Due to the current COVID-19 situation, services will be as follows:
Lenten services will be canceled. We will continue with our brief Holy Communion Service Sunday April 5 at 9:00am. For Holy Week, we will have our brief Holy Communion service on Good Friday (April 10) at 6:30pm.
No service Wednesday (8th) or Thursday (9th).
Pastor will be recording a message on Saturday which will be available on Facebook.
If communion times do not work for you, please contact Pastor for different times. For those who wish to provide an offering, there will be an offering basket at the rear of the church if you come for our brief Holy Communion service, or they can be mailed to Redeemer Lutheran Church, 711 10th Avenue West, Dickinson, ND 58601. Thank you for your prayerful thoughts during this troublesome time.
We will revisit the situation weekly and decide accordingly. If you have any questions or concerns, please contact an elder or pastor
LENTEN DEVOTIONAL March 31, 2020
Forgiving Real Sin
Scripture- Who is a God like you, who pardons sin and forgives the transgression of the remnant of His inheritance? You do not stay angry forever but delight to show mercy. Micah 7:18
Again this week we hear from Christian author C. S. Lewis:
A great deal of our anxiety to make excuses comes from not really believing in the
forgiveness of sins, from thinking that God will not take us to Himself again unless
He is satisfied that some sort of case can be made out in our favor. But that would
not be forgiveness at all. Real forgiveness means looking steadily at the sin, the sin
that is left over without any excuse, after all allowances have been made, and seeing
it in all its horror, dirt, meanness, and malice, and nevertheless being wholly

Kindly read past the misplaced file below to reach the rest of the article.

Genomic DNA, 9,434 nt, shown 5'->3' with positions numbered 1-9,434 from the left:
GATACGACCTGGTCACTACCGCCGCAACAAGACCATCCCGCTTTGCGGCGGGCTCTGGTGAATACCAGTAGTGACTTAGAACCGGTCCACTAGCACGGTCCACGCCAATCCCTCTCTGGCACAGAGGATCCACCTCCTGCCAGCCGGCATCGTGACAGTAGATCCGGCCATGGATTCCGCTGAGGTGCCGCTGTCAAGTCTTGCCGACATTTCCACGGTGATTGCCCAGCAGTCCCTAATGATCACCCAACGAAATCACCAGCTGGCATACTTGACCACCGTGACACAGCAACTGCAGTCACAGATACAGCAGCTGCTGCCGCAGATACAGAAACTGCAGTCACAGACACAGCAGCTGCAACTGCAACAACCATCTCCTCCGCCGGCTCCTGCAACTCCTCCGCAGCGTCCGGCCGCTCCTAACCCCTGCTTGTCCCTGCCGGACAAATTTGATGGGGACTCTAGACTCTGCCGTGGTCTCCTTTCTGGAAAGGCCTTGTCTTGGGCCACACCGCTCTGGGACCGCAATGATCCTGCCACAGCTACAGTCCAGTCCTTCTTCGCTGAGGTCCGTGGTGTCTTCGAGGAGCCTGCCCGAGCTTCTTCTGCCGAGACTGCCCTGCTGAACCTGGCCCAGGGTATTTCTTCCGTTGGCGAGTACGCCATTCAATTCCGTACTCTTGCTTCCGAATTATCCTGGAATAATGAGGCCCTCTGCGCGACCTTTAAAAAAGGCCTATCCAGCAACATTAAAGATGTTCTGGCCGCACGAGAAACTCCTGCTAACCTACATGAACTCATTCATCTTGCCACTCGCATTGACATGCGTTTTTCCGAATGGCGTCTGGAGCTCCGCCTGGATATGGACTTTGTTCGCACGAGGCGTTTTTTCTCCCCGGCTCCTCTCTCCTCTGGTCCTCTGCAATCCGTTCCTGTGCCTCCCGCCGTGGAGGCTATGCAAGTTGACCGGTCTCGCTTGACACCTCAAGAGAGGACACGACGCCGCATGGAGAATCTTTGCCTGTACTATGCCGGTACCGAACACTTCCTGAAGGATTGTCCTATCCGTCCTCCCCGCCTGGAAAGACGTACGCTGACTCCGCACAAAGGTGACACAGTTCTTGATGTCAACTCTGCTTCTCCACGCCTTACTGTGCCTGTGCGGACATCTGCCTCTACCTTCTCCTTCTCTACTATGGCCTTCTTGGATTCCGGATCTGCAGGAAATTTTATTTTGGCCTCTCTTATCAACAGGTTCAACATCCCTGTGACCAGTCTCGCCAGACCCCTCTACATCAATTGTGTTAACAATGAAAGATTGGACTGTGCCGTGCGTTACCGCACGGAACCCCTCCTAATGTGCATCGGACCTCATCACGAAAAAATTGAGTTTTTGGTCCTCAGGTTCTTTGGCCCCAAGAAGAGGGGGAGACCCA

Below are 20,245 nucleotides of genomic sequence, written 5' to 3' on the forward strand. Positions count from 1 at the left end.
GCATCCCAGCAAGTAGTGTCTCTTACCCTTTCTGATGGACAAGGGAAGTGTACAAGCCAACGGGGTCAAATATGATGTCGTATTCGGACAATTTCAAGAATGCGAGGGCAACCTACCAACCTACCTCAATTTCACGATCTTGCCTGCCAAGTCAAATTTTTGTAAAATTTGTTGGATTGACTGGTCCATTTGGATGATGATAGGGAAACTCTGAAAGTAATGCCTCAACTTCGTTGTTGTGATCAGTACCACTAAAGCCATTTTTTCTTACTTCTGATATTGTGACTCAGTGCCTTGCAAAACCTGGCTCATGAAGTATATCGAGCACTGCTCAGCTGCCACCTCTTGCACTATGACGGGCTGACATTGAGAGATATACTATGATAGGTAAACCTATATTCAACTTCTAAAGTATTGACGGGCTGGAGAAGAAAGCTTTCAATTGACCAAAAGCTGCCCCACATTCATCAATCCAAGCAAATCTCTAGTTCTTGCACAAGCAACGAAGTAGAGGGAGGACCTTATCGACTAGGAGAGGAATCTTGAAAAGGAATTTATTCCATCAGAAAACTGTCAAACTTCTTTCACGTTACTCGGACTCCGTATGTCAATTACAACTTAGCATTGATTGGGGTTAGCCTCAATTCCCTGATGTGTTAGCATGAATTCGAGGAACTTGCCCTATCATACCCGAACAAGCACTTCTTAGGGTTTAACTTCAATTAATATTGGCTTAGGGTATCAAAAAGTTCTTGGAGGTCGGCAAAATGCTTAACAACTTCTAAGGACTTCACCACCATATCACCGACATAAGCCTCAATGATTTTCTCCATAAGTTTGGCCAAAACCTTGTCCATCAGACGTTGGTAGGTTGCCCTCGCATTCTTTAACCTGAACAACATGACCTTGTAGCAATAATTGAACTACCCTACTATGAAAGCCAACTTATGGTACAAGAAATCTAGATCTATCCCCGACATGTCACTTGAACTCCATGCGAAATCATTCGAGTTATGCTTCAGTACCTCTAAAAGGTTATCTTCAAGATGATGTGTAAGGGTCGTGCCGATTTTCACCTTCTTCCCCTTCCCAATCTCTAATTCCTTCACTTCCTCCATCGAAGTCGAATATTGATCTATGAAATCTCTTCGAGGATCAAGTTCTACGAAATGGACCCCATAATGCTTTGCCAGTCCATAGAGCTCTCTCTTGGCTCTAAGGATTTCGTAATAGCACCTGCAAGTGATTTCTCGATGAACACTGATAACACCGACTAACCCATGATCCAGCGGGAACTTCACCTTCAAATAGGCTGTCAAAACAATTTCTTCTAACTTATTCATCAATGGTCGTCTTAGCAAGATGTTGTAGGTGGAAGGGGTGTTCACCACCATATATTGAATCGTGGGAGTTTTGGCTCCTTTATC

reconciled to the man who has done it. That, and only that, is forgiveness, and that
we can always have from God if we ask for it.
Reading Lewis’ words I think of how it goes when a public figure (maybe in the political, sports, or entertainment world) “falls from grace” through some unacceptable actions or words. Most often they are not accepted back into the fold unless and until they are “sorry enough,” show generous amounts of remorse, do community service of some kind, or appear teary-eyed in front of a television camera. Forgiveness is seen as something that is earned or warranted by “making up” for the sin rather than something that is simply received as a free gift.
This wrong view of forgiveness is practiced not only in the public realm, but in my life and your life too. We put conditions on forgiveness by saying things like, “I forgive you, but don’t do it again!” We imply that somehow forgiveness must be warranted by remorseful attitudes or actions. To be sure, we are, as Jesus said, to “bear the fruits of repentance.” We don’t just go on willfully sinning. Nevertheless, we do continue to sin and, as Jesus instructed Peter, when that happens we freely forgive “seventy times seven” (Mtt. 18:22), meaning in an unlimited and unconditional way. Another way to say it is that forgiveness never comes about by our attitudes or actions but through God’s attitudes and actions in Christ. His perfect life, death, and resurrection make forgiveness an established reality which we are now free to announce to one another without, to paraphrase Lewis, “a case being made in favor” of the person who needs to be forgiven.
Isaiah reminds us that even our best acts are like “filthy rags” (64:6). Real forgiveness is looking right at the filth of another’s sin and simply letting it go because it has already been placed on Jesus. Borrowing from Lewis’ idea, we might say that we don’t treat petty sins with petty forgiveness, but we treat real sins with real forgiveness, which God delights to give in Christ!
I close with words from now- sainted Dr. Richard Kapfer, former president of Iowa District West: “Forgiveness is all that we have. We don’t have perfection. We don’t have any way to right most wrongs or take away the hurts that our sins have caused. We don’t have any way to re-grow our children or any way to take back the wasted words, wasted time, and wasted opportunities. There is only one way—the way of forgiveness. We have the privilege of declaring that and of openly modeling that.”
Pastor Michael D. Wolters